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A Lost Lady

by Willa Cather

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About Book

From School Library Journal
Grade 8 Up-By Willa Cather.
Copyright 1998 Reed Business Information, Inc.

From Library Journal
Published in 1923, this Cather classic depicts the encroachment of civilization that supplanted the pioneer spirit of Nebraska's frontier as seen through the eyes of protagonist Marian Forrester. This superb scholarly edition contains 21 archival photographs, a historical essay, and explanatory notes. Pricey, but it offers a lot, especially for academics.
Copyright 1997 Reed Business Information, Inc.

Book Description
A portrait of a woman who reflects the conventions of her age even as she defies them and whose transformations embody the decline and coarsening of the American frontier.

From the Publisher
Marian Forrester is the symbolic flower of the Old American West. She draws her strength from that solid foundation, bringing delight and beauty to her elderly husband, to the small town of Sweet Water where they live, to the prairie land itself, and to the young narrator of her story, Neil Herbert. All are bewitched by her brilliance and grace, and all are ultimately betrayed. For Marian longs for "life on any terms", and in fulfilling herself, she loses all she loved and all who loved her. This, Willa Cather's most perfect novel, is not only a portrait of a troubling beauty, but also a haunting evocation of a noble age slipping irrevocably into the past.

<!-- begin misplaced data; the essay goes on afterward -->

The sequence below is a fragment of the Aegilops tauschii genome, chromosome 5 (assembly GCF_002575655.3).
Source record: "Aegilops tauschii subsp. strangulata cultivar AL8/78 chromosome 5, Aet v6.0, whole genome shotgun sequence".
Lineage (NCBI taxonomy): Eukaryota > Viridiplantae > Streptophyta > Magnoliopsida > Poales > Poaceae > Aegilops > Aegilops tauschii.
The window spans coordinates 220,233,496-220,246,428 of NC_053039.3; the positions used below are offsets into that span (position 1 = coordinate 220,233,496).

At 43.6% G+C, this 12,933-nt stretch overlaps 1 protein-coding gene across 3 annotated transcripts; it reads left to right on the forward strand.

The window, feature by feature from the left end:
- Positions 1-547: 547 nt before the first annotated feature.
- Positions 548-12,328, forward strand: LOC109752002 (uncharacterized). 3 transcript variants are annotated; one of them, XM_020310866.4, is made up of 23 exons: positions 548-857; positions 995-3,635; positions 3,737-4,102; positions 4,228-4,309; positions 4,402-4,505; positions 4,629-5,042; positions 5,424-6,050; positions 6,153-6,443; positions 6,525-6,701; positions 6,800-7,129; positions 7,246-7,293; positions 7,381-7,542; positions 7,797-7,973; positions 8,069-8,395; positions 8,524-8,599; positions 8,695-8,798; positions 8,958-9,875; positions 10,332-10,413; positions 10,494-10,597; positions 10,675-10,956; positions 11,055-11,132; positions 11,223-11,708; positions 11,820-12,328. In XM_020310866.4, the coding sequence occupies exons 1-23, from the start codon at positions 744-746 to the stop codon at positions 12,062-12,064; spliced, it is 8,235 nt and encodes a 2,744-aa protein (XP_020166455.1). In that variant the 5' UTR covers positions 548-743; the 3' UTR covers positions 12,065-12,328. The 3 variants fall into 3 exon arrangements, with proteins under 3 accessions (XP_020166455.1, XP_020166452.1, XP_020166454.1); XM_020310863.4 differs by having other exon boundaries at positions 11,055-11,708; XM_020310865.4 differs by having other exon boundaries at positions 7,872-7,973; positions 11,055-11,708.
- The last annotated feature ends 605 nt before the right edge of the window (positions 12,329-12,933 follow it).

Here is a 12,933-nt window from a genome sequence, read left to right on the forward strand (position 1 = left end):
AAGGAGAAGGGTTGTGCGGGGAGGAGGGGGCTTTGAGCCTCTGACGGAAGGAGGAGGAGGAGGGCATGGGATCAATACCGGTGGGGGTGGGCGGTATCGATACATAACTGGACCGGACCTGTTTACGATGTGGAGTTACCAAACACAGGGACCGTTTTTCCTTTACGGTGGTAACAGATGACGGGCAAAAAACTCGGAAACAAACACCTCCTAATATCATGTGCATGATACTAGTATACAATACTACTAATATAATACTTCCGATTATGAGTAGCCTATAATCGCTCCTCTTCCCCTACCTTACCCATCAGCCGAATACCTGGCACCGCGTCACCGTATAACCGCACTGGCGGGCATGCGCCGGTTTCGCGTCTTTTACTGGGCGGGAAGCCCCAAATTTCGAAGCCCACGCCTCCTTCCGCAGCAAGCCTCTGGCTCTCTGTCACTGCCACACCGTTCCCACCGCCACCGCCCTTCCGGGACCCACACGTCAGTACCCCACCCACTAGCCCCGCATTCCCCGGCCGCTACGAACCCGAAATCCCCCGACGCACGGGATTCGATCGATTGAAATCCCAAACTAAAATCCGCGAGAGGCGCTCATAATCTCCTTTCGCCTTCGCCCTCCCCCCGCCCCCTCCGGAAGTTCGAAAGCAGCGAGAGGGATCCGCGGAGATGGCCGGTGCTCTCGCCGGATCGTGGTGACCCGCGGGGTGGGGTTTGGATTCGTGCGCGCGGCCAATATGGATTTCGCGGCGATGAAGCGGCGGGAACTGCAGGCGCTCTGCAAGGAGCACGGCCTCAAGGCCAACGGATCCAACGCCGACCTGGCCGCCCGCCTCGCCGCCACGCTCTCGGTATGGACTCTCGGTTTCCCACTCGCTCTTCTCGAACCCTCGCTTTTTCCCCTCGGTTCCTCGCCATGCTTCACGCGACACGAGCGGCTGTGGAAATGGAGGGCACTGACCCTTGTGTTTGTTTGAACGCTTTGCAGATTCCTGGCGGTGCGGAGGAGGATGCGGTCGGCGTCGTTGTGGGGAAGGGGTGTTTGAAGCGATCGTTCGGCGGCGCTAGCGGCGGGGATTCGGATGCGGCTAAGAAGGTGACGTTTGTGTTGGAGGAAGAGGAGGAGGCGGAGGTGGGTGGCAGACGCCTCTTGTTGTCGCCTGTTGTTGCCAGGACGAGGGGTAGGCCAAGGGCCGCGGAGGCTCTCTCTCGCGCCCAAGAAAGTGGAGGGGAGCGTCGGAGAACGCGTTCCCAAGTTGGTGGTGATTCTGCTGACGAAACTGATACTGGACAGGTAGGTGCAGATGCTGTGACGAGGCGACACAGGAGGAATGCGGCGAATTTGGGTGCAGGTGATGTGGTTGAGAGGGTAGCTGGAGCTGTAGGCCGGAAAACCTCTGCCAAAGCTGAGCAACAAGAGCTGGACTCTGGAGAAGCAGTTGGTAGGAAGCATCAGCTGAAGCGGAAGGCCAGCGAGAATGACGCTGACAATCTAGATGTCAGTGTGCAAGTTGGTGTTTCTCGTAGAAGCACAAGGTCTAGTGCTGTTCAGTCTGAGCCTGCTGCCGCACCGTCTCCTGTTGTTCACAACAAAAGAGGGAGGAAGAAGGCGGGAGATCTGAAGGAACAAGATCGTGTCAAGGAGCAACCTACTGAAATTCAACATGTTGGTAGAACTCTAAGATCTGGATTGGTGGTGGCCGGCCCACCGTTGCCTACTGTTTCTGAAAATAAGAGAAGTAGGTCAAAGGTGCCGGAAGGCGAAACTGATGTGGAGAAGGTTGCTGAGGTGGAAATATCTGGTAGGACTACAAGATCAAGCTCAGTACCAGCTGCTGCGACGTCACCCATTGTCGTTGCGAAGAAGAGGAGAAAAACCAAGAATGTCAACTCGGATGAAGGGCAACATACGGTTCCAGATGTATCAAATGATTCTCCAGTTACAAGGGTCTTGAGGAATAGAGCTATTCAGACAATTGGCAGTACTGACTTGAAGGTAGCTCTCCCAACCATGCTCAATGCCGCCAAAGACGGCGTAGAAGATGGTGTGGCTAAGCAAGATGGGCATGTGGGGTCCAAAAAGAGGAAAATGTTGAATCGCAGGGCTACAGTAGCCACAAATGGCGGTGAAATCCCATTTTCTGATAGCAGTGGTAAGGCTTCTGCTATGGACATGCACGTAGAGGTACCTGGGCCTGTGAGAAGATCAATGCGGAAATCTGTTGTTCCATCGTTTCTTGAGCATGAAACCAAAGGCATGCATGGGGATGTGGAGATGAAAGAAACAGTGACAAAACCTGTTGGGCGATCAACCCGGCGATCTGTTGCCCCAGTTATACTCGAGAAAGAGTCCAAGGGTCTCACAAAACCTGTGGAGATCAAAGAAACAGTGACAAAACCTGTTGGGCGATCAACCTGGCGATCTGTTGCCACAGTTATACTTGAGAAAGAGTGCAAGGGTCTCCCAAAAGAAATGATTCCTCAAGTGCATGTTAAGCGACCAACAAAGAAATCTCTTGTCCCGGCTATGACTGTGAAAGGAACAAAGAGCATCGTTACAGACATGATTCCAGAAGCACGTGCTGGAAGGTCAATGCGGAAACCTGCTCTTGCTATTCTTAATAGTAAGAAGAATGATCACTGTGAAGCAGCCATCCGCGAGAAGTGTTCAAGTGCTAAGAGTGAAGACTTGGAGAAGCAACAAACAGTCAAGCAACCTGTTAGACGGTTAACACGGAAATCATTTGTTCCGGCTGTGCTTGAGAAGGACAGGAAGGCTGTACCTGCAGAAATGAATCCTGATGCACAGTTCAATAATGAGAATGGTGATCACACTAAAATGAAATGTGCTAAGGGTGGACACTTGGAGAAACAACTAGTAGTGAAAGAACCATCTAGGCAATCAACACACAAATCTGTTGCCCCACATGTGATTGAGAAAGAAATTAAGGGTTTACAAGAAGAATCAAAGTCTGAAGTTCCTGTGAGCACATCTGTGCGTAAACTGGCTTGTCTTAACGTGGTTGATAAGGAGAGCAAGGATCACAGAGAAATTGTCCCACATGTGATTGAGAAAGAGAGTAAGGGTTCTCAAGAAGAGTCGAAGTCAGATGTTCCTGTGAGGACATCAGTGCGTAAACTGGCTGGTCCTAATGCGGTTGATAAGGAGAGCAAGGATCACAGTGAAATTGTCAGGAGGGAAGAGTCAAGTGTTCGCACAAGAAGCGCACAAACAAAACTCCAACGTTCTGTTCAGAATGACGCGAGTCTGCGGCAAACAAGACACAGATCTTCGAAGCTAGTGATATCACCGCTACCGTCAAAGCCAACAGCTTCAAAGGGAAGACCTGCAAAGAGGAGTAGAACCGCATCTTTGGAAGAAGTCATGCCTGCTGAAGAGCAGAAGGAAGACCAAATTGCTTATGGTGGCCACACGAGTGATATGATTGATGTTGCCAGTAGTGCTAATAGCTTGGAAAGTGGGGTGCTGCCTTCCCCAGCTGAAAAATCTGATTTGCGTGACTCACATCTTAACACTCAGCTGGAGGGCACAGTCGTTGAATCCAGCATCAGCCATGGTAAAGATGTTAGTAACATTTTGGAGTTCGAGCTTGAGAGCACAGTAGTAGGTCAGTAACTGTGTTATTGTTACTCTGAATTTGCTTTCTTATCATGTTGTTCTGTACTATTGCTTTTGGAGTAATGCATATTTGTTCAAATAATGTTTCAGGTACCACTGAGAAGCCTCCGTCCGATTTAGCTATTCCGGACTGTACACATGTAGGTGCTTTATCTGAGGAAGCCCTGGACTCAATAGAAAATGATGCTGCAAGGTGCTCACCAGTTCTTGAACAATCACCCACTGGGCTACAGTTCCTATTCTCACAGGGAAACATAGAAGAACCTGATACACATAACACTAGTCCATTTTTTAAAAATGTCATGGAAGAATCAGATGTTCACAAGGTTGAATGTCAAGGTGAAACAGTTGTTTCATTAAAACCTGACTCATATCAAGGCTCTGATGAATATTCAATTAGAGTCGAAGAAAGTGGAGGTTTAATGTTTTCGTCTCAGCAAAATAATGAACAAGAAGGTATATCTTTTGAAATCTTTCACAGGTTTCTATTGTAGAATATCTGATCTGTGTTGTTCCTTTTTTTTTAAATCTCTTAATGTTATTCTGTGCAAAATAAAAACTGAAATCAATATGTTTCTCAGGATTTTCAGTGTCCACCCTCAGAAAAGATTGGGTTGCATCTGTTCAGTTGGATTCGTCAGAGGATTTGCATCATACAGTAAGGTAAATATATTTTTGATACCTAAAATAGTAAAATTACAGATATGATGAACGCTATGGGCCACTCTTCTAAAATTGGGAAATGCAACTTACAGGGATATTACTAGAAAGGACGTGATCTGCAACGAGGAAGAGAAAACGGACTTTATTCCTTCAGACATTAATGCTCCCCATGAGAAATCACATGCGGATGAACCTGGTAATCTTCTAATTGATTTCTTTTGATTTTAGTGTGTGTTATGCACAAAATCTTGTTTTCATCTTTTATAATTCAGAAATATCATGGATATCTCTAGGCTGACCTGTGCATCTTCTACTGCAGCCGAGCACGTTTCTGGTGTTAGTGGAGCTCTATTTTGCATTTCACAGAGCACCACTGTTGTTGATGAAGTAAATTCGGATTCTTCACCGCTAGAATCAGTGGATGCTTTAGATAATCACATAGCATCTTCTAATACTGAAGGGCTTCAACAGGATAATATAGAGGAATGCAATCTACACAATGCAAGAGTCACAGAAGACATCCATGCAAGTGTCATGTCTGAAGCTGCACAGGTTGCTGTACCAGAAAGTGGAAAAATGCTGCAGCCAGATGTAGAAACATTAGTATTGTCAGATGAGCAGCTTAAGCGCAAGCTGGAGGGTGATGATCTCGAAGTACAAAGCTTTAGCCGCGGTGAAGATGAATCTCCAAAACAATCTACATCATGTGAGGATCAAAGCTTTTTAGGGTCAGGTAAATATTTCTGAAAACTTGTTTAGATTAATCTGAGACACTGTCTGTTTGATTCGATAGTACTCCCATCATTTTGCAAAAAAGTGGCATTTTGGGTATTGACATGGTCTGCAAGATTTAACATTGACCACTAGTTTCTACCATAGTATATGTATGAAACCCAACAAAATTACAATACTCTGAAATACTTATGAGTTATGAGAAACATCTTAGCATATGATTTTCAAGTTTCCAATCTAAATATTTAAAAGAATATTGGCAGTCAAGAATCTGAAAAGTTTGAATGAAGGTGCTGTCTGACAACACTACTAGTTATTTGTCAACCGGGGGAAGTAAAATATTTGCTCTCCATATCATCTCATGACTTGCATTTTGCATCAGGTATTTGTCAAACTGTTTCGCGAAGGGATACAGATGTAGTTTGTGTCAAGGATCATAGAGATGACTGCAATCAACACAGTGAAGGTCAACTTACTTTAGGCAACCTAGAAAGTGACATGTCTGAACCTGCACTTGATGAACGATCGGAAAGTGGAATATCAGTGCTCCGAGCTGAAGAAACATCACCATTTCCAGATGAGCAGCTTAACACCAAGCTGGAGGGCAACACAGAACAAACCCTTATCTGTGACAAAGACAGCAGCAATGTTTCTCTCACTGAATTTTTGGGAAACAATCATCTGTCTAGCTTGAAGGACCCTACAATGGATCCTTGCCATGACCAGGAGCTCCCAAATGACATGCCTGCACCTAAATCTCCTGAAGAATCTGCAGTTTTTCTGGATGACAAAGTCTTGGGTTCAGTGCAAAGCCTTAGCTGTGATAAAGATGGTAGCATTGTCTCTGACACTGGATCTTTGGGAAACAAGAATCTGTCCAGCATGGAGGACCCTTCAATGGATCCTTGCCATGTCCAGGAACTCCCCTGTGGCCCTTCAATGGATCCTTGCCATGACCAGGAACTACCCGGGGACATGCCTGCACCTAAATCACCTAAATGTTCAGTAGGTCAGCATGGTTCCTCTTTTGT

From the Inside Flap
A portrait of a woman who reflects the conventions of her age even as she defies them and whose transformations embody the decline and coarsening of the American frontier.

About the Author
Willa Siebert Cather was born in 1873 in the home of her maternal grandmother in western Virginia. Although she had been named Willela, her family always called her "Willa." Upon graduating from the University of Nebraska in 1895, Cather moved to Pittsburgh where she worked as a journalist and teacher while beginning her writing career. In 1906, Cather moved to New York to become a leading magazine editor at McClure's Magazine before turning to writing full-time. She continued her education, receiving her doctorate of letters from the University of Nebraska in 1917, and honorary degrees from the University of Michigan, the University of California, Columbia, Yale, and Princeton. Cather wrote poetry, short stories, essays, and novels, winning awards including the Pulitzer Prize for her novel, One of Ours, about a Nebraska farm boy during World War I. She also wrote The Professor's House, My Antonia, Death Comes for the Archbishop, and Lucy Gayheart. Some of Cather's novels were made into movies, the most well-known being A Lost Lady, starring Barbara Stanwyck. In 1961, Willa Cather was the first woman ever voted into the Nebraska Hall of Fame. She was also inducted into the Hall of Great Westerners in Oklahoma in 1974, and the National Women's Hall of Fame in Seneca, New York in 1988. Cather died on April 24, 1947, of a cerebral hemorrhage, in her Madison Avenue, New York home, where she had lived for many years.


This is a great and inspiring book. I would encourage anyone to read it, and even if you are not interested, remember to just give it a chance. In the end, if you really get into it, I'm sure you will never regret it.


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